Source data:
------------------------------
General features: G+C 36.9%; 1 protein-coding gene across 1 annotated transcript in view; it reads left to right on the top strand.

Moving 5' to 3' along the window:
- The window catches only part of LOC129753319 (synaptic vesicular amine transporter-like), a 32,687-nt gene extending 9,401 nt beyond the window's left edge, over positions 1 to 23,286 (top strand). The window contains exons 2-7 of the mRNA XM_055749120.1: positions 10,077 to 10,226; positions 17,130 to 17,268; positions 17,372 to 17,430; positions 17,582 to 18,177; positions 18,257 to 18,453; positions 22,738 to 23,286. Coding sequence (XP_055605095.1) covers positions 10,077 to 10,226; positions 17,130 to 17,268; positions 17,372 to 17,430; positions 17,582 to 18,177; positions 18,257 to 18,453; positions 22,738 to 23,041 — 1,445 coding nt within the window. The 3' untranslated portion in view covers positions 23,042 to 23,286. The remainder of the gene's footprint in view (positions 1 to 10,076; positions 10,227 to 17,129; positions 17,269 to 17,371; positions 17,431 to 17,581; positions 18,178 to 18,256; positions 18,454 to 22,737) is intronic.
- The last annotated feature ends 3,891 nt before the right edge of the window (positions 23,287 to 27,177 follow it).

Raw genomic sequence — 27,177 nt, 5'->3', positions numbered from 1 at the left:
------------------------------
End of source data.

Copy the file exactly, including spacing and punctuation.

General features: G+C 36.9%; 1 protein-coding gene across 1 annotated transcript in view; it reads left to right on the top strand.

Moving 5' to 3' along the window:
- The window catches only part of LOC129753319 (synaptic vesicular amine transporter-like), a 32,687-nt gene extending 9,401 nt beyond the window's left edge, over positions 1 to 23,286 (top strand). The window contains exons 2-7 of the mRNA XM_055749120.1: positions 10,077 to 10,226; positions 17,130 to 17,268; positions 17,372 to 17,430; positions 17,582 to 18,177; positions 18,257 to 18,453; positions 22,738 to 23,286. Coding sequence (XP_055605095.1) covers positions 10,077 to 10,226; positions 17,130 to 17,268; positions 17,372 to 17,430; positions 17,582 to 18,177; positions 18,257 to 18,453; positions 22,738 to 23,041 — 1,445 coding nt within the window. The 3' untranslated portion in view covers positions 23,042 to 23,286. The remainder of the gene's footprint in view (positions 1 to 10,076; positions 10,227 to 17,129; positions 17,269 to 17,371; positions 17,431 to 17,581; positions 18,178 to 18,256; positions 18,454 to 22,737) is intronic.
- The last annotated feature ends 3,891 nt before the right edge of the window (positions 23,287 to 27,177 follow it).

Raw genomic sequence — 27,177 nt, 5'->3', positions numbered from 1 at the left: